Can friend help ‘Tim’ from being taken by scammer?
Dear Annie: My friend “Tim” is in his late 40s. For the past four years, he’s been in contact with a girl he met through an Internet Web site with pictures of teen models.
Since then, this girl, now 21, has been spinning tales of woe, asking Tim for money for everything. She claims her father kicked her out of the house, her grandfather died, etc. She has admitted to being addicted to painkillers and says she now needs hundreds of dollars a month for medicine to keep her off the drugs. I cannot begin to list the numerous illnesses she claims she has, from ADD to rheumatoid arthritis to cervical cancer — all of which require money for treatment.
I did a Google search and discovered reports that this girl has asked many other people for money. Should I contact the police where she lives? How can I help Tim not be taken in by her? Worried Will
Dear Worried: Four years is a long time to be such a patsy. Tim is either totally clueless about the possibility of being scammed or he’s delusional about the type of relationship he’s in. We suspect he will not take kindly to your interference in the fantasy he’s created, but please do it anyway. Show Tim what you found on the Internet and see if that opens his eyes. You also can ask the authorities to check her out. It may not help, however, if Tim is determined to continue funding her.
Dear Annie: Recently, I drove across town to see my brother and sister-in-law’s new home. When I arrived, I handed my sister-in-law a small housewarming gift. She said thank you and put it down on the kitchen countertop.
I visited for more than an hour and she never once looked in the gift bag. Isn’t it good manners to open a present in front of the person who gave it to you? My feelings were hurt, but she did call me later to thank me for the lovely picture frame. So, was she rude or am I being too sensitive? Miffed in Miami
Dear Miffed: You are too sensitive. It would have been appropriate for your sister-in-law to open the gift in your presence, but it was not mandatory. We are sure she didn’t intend to hurt your feelings, so we hope you can forgive her.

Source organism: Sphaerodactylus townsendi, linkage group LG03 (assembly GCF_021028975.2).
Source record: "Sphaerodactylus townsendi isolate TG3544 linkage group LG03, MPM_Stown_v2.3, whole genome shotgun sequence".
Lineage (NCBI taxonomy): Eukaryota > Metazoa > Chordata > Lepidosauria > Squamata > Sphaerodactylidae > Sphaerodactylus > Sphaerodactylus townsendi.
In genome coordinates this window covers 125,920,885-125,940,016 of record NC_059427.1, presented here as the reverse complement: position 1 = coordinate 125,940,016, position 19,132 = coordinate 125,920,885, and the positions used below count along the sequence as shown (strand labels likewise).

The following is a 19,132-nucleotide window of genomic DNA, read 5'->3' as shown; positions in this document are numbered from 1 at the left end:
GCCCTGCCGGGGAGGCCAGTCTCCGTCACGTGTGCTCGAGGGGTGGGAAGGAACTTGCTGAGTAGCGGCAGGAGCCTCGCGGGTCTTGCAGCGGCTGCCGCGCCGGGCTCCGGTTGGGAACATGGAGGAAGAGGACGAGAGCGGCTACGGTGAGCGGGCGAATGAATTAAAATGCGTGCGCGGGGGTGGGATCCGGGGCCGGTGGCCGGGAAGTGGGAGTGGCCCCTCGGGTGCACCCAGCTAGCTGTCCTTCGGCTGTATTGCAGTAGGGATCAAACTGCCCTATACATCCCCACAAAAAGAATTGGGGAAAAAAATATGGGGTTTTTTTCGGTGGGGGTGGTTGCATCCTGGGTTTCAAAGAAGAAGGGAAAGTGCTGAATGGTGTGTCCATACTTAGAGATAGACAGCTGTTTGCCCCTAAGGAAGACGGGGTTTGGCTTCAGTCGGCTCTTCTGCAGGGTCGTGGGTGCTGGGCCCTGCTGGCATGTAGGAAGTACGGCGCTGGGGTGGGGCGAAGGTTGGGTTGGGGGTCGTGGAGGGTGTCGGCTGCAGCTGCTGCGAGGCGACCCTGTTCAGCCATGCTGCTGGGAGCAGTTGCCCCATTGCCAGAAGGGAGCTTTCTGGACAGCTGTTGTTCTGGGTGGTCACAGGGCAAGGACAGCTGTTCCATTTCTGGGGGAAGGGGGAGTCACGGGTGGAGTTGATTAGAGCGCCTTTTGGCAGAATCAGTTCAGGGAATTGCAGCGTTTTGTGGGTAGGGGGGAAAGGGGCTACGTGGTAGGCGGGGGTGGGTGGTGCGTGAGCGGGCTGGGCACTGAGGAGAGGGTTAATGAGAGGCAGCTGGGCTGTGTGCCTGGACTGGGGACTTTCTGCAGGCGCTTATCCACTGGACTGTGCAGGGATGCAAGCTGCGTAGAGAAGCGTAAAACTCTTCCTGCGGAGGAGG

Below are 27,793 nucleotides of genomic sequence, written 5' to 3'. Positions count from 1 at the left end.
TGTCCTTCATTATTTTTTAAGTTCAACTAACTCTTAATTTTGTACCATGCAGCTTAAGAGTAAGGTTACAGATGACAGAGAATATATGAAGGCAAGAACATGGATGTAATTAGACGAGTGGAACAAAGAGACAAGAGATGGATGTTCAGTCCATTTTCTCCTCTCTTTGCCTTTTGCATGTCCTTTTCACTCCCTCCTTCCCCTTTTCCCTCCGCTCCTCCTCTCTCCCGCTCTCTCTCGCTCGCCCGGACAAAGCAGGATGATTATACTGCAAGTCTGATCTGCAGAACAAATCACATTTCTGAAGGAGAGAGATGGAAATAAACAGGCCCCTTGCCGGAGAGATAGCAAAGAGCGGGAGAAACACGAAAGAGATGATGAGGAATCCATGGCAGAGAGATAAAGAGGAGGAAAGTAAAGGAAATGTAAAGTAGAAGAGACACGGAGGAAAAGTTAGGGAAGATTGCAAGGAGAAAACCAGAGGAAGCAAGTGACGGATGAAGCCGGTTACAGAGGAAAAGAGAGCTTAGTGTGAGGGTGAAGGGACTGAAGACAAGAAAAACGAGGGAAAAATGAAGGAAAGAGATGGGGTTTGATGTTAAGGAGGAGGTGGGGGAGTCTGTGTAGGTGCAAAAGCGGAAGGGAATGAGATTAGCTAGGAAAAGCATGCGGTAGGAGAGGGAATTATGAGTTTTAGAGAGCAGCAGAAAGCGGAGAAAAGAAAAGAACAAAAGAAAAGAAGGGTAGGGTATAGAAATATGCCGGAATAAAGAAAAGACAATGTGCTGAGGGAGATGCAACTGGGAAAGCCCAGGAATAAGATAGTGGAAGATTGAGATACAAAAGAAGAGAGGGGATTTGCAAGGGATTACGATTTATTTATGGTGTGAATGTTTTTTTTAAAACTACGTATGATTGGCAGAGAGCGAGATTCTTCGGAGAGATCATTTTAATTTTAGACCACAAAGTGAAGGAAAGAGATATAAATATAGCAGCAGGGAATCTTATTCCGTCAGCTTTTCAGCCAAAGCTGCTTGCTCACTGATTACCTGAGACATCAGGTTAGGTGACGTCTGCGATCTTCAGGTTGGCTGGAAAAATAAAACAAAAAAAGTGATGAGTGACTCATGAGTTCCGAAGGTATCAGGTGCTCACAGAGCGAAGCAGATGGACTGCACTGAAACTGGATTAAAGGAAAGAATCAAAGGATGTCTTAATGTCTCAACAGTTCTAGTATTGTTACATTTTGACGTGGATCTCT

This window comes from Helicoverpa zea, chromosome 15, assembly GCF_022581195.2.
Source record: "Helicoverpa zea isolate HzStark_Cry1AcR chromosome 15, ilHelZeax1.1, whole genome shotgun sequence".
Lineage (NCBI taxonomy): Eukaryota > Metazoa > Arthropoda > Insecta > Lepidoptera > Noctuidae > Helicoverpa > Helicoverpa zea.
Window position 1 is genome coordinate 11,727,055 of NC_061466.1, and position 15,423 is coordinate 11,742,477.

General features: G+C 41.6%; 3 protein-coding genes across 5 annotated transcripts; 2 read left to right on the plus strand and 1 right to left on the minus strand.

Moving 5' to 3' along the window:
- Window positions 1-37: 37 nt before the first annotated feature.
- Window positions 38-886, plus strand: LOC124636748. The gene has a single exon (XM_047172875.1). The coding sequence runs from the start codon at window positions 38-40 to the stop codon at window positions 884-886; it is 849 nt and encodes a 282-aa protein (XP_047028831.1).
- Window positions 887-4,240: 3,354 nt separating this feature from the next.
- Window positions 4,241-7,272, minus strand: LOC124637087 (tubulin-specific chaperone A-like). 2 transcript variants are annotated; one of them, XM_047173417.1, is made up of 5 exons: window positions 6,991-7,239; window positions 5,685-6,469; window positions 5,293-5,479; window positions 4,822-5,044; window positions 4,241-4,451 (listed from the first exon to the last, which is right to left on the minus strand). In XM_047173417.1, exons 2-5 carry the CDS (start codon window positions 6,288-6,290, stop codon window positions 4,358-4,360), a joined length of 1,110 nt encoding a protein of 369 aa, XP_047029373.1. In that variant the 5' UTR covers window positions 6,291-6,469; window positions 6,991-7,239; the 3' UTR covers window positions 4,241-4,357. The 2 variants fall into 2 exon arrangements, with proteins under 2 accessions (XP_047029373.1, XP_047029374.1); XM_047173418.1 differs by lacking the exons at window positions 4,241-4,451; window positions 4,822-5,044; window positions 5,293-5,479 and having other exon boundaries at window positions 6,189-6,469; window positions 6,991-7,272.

Dear Annie: I’ve read every letter in your column from abused women who wish their men would change. The only way that’s going to happen is with counseling. I know because I am a former abuser. Getting arrested was the best thing that happened to me because I went through court-ordered counseling. I didn’t like myself after I committed acts of abuse, but was too proud to seek help on my own.
I always told myself it wasn’t my problem — she made me mad and deserved what she got. But when I went to counseling with other men who had committed similar atrocities, I realized it was my fault. I was asked whether I would do to someone else what I did to my wife. The answer was no. I was asked whether her behavior meant she deserved a beating from someone else. Again, no. Having to admit every week that I was an abuser made me face facts. Once I made that leap, I was able to begin the long road to change.
Since therapy, I’ve never raised my hand to a loved one, not even my dog. I’m no longer with my wife, but my relationships with women are much better. My adult children will tell you I’m a changed man. When I become serious with a woman, I tell her about my past and say if I ever hurt her she should call the police immediately. I’ll deserve that. California
Dear California: Thank you for a frank and honest letter. It is encouraging to know that abusers can reform, and we sincerely hope you never again raise your hand to another living being.
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